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Whether you're a first-time home buyer or a seasoned homeowner, it's important to know that there are many costs of homeownership besides your monthly mortgage principal and interest payment. Two of the biggest are property taxes and insurance. Many mortgage lenders require you to include money for these expenses in your monthly mortgage payment. This is put into a mortgage escrow account to ensure the bills get paid. But what is mortgage escrow exactly?
Escrow is a legal agreement that allows a third party (such as a mortgage lender or an escrow agent) to hold your money for a specific purpose. If you're buying a home, two types of escrow may affect you -- before you buy and after you've bought your home.
When you make an offer on a property, you'll generally have to make a deposit to show you're serious. The money is held in an escrow account. If you complete the purchase, the escrow company delivers it to the seller. If you don't, and you had a lawful reason for walking away from the sale, the escrow company returns it to you. Or if you voided your offer contract, you'll lose it.
After you've borrowed to buy a home, your lender may require that you pay property taxes and insurance over time as part of your mortgage payment. Your lender collects this money and keeps it in a mortgage escrow account until your payments are due.
Escrow accounts work very simply. A trusted third party holds money for the benefit of others. This can happen in many situations, including where one person wants to sell a home or other valuable item to another person but the transaction can't be completed immediately.
Mortgage escrow accounts are one of the most common examples of an escrow account. Lenders have an interest in making certain you pay your property taxes and your insurance. That's because your home serves as collateral for the loan and they don't want it destroyed or seized for nonpayment of tax. To ensure you have the money to pay, they add the costs onto your mortgage payment and keep it in escrow until the bill is due.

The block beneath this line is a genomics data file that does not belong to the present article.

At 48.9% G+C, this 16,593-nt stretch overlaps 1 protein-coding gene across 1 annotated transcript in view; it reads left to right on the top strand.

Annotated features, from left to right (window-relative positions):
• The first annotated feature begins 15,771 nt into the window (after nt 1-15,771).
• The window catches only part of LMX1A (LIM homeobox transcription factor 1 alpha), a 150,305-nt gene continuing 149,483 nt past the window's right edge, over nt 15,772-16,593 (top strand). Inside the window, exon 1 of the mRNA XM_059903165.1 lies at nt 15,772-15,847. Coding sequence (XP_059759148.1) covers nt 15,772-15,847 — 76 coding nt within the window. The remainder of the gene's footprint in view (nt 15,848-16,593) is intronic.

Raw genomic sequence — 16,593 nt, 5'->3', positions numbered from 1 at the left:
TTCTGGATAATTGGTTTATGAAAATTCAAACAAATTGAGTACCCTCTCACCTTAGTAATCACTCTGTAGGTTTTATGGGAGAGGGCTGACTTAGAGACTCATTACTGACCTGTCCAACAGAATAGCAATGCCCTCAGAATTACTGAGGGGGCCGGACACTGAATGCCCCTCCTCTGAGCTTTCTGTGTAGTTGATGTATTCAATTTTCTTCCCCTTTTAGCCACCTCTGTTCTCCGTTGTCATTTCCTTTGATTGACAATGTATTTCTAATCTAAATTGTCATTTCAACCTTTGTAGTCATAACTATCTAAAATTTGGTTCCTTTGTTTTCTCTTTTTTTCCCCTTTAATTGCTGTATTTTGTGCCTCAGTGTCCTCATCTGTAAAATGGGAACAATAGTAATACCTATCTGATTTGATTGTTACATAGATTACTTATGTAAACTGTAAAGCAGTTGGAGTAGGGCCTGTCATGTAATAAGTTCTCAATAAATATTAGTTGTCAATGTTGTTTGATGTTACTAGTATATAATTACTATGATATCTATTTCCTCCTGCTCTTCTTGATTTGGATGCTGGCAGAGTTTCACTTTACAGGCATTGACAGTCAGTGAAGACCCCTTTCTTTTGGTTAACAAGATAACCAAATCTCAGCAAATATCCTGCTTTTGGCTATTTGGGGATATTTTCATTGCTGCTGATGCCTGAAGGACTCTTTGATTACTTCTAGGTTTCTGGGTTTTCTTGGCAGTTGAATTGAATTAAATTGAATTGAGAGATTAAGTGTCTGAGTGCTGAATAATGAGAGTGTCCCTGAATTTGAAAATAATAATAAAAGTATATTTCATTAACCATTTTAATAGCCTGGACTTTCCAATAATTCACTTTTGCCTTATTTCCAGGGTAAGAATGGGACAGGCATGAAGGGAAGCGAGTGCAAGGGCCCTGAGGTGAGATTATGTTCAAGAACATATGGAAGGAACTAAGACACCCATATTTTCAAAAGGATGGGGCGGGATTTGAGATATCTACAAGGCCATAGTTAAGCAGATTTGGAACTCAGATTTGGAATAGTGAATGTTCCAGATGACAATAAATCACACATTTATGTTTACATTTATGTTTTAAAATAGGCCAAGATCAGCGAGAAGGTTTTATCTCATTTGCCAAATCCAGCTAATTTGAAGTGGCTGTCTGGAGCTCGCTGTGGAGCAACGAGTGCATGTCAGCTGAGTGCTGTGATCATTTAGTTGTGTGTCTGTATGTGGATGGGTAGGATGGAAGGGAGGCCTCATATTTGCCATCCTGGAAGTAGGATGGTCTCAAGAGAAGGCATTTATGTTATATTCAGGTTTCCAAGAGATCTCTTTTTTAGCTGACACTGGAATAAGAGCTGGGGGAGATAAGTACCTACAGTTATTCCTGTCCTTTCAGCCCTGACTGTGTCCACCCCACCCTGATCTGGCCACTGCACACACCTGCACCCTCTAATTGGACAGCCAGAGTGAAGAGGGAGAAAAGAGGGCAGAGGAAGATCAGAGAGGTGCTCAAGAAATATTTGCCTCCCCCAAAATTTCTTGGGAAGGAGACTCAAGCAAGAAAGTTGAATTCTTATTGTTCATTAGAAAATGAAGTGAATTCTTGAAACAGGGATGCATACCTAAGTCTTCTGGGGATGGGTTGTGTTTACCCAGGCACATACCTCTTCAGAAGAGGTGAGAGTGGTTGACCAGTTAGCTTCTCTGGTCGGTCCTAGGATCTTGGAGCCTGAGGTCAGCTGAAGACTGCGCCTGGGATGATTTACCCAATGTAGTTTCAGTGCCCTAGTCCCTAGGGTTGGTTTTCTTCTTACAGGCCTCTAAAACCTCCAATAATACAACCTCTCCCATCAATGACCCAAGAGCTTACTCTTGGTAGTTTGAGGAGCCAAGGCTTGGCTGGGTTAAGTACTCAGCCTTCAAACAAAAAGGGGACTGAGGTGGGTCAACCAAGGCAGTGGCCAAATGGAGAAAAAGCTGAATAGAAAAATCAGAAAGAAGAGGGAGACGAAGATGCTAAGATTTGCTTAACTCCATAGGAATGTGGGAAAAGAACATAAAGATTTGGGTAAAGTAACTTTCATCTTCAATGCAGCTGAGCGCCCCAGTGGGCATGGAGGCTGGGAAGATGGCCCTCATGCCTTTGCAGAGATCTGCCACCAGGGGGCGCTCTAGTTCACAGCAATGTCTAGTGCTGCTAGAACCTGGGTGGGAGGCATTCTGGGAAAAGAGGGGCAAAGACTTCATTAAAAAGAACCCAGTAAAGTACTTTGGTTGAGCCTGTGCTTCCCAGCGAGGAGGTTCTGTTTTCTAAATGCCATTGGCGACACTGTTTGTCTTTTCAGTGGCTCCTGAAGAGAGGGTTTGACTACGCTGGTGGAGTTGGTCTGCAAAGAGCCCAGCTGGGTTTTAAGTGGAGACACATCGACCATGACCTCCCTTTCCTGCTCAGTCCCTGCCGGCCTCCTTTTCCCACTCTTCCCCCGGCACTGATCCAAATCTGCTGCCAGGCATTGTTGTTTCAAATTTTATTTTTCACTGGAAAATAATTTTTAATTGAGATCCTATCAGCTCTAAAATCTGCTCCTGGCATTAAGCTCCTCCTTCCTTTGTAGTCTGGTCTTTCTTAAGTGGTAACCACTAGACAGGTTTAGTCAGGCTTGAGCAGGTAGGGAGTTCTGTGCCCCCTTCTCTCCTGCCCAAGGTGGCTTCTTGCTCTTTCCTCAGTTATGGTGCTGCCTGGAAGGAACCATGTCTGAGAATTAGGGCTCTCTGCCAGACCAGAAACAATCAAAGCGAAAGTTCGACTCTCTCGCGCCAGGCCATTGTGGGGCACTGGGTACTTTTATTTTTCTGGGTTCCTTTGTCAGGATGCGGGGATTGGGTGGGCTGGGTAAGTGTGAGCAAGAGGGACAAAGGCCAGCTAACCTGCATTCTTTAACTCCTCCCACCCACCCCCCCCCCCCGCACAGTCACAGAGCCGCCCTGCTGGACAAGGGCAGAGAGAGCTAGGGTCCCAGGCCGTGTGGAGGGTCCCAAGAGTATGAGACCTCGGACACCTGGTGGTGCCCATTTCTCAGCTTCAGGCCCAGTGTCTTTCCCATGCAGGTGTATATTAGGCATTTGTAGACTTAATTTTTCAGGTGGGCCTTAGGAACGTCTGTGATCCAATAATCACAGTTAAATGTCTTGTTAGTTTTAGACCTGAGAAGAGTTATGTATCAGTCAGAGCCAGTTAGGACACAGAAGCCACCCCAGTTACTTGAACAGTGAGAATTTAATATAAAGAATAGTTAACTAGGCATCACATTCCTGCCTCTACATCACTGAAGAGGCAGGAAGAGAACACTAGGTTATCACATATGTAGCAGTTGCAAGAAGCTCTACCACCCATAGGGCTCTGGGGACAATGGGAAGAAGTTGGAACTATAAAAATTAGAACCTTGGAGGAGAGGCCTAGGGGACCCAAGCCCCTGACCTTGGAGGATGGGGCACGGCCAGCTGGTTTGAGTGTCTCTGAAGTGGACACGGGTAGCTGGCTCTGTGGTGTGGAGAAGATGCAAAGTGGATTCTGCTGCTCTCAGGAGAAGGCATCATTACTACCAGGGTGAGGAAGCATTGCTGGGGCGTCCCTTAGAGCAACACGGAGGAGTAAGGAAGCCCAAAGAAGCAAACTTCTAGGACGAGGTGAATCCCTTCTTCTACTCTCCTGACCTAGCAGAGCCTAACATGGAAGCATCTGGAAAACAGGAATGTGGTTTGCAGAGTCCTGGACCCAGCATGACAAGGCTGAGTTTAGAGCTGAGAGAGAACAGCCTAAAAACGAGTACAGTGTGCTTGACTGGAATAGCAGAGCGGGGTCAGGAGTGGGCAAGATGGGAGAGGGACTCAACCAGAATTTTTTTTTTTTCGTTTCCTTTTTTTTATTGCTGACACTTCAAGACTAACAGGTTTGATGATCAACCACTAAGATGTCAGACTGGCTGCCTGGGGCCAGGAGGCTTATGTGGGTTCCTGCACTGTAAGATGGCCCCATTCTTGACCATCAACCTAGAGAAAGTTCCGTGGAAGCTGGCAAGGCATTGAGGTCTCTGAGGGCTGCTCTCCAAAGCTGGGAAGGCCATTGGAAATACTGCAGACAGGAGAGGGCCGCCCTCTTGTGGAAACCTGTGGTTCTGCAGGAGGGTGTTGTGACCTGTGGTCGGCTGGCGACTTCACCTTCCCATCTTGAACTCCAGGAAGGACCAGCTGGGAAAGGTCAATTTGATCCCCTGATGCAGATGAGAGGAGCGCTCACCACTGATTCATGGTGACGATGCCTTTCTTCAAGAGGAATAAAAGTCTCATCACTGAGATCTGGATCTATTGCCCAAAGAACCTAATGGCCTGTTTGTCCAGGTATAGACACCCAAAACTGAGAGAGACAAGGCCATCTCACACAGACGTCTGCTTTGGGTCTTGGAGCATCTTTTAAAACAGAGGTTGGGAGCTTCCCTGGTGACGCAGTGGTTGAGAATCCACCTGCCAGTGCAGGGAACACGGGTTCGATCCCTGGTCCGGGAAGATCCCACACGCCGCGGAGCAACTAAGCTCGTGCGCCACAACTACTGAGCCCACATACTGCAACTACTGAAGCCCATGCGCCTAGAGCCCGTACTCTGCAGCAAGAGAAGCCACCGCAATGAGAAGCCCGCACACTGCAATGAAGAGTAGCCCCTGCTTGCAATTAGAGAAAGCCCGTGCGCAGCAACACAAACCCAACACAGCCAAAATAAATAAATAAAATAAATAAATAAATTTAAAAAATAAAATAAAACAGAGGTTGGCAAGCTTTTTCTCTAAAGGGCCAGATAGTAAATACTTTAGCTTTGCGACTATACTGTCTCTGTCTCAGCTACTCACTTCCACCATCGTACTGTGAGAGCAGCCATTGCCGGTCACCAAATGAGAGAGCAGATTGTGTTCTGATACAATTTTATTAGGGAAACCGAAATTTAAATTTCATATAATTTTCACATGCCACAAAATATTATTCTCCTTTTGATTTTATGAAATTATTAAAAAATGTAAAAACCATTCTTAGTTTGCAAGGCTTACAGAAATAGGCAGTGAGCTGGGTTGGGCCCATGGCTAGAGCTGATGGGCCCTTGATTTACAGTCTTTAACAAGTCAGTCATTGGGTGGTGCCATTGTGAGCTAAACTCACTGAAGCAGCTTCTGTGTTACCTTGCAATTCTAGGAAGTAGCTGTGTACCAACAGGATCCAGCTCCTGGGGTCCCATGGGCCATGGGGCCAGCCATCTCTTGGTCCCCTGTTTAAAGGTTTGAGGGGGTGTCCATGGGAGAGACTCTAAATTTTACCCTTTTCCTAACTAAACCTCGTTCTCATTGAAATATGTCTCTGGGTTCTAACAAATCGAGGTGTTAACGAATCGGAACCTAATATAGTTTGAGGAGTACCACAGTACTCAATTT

Generally, when you close on a mortgage loan, you'll have to pay a portion of your property taxes, and insurance. The lender will put this money into escrow immediately. The lender will also determine how much you should be paying each month to cover these costs, and this money will also be put into escrow.
The bills for your taxes and insurance will then be sent directly to your lender and paid from your escrow funds. Each year, lenders evaluate whether you're paying enough into your account. They may increase or decrease the amount -- which would in turn raise or lower your mortgage payments.
Mortgage servicers generally manage mortgage escrow accounts used to collect funds for property taxes and insurance. Escrow agents, title agents, or other trusted third parties may also manage escrow accounts. These services will typically hold your earnest money deposit after you've made an offer on a home but before your transaction is completed.
You need an escrow account if your mortgage lender requires one, or if you are mandated to have one based on the type of loan you're taking out.